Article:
On the top of the bag there’s a small zippered pocket that I couldn’t really find a good use for. It’s pretty tight, so it doesn’t give you a lot of options other than maybe as a passport pocket if you’re travelling. I wish it had a bit more volume to it, and a key clip inside it because then it would make the perfect place to stash the House of Cards memory cards wallet that I like so much. As it stands, there’s no clip anywhere on the bag to attach that to. It’s an odd omission given that such a clip is present on other bags like the PhotoCross, and it’s one I pointed out in my review of the BackLight 26L a couple of years ago.

Let’s move on to the back of the bag shall we? The BackLight series has a back panel opening design which is popular in bags that are designed for outdoor usage. The main benefit of this style is that when you put the bag on the ground, the back panel is facing upwards, so you don’t get a ton of dirt/sand/dust/snow/mud all over the bag’s harness and padding, which could then be subsequently transferred to you when you put it back on. The downside of this opening style is that you get a slightly tighter opening to pull your camera in and out of, because there has to be room on the back panel to have zippers and harness attachment points. When pulling large camera setups out of the bag you definitely feel more constricted compared with working from a front panel opening bag like the FirstLight series of camera bags. That said, the camera compartment in this bag is pretty huge, so it’s not going to make a difference to most people, and it’s by no means a deal breaker.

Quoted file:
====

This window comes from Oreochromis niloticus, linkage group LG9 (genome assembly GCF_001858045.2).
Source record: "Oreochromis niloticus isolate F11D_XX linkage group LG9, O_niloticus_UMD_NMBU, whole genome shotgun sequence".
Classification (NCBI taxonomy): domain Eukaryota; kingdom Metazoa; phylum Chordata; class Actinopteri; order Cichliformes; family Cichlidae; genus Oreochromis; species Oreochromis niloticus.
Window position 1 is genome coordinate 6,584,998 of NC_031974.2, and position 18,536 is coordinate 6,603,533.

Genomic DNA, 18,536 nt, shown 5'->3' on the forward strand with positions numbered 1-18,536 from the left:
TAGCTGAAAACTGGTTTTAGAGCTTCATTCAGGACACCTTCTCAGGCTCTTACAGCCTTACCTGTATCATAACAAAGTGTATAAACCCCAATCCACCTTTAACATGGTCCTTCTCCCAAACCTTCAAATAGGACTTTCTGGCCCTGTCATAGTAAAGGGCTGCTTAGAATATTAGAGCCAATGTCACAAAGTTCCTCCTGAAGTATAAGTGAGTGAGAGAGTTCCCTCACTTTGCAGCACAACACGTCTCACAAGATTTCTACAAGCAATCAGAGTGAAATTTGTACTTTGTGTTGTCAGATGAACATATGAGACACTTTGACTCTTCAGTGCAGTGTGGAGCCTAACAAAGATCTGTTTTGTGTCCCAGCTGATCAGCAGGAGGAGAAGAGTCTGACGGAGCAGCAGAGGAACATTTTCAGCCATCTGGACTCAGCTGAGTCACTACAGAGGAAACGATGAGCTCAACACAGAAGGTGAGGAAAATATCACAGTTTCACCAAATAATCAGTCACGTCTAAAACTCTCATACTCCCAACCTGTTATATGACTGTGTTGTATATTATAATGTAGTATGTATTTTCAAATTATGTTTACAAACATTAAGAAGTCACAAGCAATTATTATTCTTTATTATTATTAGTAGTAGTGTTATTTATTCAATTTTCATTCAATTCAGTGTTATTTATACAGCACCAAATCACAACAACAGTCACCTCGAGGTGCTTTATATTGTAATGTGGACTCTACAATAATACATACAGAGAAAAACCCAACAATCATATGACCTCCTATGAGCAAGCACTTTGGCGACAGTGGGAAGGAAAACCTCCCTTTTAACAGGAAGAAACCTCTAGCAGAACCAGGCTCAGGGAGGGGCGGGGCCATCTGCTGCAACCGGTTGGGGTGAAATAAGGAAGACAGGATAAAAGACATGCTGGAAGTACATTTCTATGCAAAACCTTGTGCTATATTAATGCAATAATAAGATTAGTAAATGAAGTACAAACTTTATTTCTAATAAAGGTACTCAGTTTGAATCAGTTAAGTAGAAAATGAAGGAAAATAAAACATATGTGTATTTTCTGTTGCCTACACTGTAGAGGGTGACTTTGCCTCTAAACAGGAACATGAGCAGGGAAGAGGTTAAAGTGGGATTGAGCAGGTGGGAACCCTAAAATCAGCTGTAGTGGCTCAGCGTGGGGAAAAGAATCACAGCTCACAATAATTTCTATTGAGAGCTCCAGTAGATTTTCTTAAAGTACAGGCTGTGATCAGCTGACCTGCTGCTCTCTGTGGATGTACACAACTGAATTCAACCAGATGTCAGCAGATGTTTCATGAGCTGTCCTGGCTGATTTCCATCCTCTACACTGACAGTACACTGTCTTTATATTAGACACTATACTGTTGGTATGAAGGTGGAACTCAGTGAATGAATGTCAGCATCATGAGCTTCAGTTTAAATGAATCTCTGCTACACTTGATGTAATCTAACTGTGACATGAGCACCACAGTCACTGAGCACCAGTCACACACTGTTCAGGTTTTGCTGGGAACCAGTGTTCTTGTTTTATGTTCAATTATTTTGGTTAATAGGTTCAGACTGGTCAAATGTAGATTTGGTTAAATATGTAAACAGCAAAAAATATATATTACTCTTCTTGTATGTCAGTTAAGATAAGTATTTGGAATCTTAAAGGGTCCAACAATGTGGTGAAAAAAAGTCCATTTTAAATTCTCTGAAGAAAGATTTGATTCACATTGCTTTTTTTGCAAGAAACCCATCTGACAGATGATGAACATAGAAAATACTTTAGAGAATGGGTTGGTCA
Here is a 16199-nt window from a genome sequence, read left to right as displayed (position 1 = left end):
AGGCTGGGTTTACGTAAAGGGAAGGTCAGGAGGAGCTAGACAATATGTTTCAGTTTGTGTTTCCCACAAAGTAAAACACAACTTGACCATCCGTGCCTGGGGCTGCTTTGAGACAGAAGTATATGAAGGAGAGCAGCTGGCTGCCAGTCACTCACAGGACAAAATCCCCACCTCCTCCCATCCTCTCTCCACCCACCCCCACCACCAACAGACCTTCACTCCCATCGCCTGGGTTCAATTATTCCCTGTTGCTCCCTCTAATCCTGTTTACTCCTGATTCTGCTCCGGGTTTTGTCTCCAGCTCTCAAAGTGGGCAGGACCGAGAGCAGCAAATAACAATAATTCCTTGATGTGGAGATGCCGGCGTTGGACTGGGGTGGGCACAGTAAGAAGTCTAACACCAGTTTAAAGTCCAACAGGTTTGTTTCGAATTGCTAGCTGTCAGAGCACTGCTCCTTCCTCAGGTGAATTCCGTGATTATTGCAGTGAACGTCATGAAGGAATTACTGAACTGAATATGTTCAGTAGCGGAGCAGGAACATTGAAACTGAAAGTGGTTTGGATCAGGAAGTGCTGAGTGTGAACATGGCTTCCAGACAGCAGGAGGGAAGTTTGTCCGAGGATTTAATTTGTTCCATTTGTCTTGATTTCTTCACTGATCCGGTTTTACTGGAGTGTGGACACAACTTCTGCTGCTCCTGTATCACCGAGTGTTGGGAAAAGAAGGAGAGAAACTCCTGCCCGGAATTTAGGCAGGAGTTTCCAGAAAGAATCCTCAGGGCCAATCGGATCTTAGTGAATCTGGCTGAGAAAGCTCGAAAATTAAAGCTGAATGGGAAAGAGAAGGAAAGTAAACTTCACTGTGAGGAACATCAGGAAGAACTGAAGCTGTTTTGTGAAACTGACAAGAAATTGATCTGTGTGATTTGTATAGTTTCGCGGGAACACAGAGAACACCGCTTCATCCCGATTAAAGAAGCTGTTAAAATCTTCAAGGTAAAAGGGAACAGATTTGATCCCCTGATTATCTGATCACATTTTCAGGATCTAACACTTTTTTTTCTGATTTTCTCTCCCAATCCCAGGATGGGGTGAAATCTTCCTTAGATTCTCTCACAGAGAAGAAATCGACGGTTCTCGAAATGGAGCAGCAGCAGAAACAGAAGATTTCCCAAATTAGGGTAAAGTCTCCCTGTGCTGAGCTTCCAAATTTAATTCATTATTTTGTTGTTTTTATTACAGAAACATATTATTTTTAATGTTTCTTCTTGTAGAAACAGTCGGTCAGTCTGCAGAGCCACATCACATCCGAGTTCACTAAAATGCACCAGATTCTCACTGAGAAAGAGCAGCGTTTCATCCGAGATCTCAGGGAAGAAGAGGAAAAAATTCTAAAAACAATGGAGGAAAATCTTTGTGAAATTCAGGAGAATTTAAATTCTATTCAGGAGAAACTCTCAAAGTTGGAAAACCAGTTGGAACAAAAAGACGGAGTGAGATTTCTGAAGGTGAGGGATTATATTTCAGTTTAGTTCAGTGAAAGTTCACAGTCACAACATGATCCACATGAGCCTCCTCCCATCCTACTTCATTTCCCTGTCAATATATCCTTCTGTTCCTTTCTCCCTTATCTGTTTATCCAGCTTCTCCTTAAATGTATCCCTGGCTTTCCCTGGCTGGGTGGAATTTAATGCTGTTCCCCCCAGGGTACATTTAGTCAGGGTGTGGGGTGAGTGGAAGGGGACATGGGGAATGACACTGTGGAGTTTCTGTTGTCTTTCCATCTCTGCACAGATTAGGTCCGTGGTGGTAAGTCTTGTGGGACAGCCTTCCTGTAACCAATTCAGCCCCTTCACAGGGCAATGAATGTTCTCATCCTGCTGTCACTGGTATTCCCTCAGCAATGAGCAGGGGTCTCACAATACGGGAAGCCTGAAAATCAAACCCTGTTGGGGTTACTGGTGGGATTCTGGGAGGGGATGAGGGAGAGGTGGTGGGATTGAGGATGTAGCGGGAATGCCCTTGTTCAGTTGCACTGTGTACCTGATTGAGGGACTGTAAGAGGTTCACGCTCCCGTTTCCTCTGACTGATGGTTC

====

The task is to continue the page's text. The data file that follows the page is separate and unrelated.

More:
Compared to the BackLight 26L, the 36L is wider, taller and deeper. It means that you can get lenses in three rows, and you can comfortably accommodate multiple pro-sized camera bodies which was a real push in the smaller version. For the photos in this post I packed my big Canon 200-400 which is comparable in size to a 500mm f/4 as well. As you can see, it fits just fine and this means you can also fit a 600mm f/4 in there too, although you might have to remove the camera body to do that. If you wanted to take two super telephoto lenses, perhaps a 600mm f/4 and a 300mm f/2.8 combo, then the FirstLight series or the MP series would be a better option as they are slightly wider, but if you’ve just got the one big lens then this works great.

Due to the taller bag dimensions compared to the 26L version, there’s also an additional hidden area at the top of the bag behind a small divider. It’s a great place to store something like a hard drive that needs to be well protected, but not necessarily accessed very often. The divider is also removable, so you could set the interior up to have long lenses protrude into that area.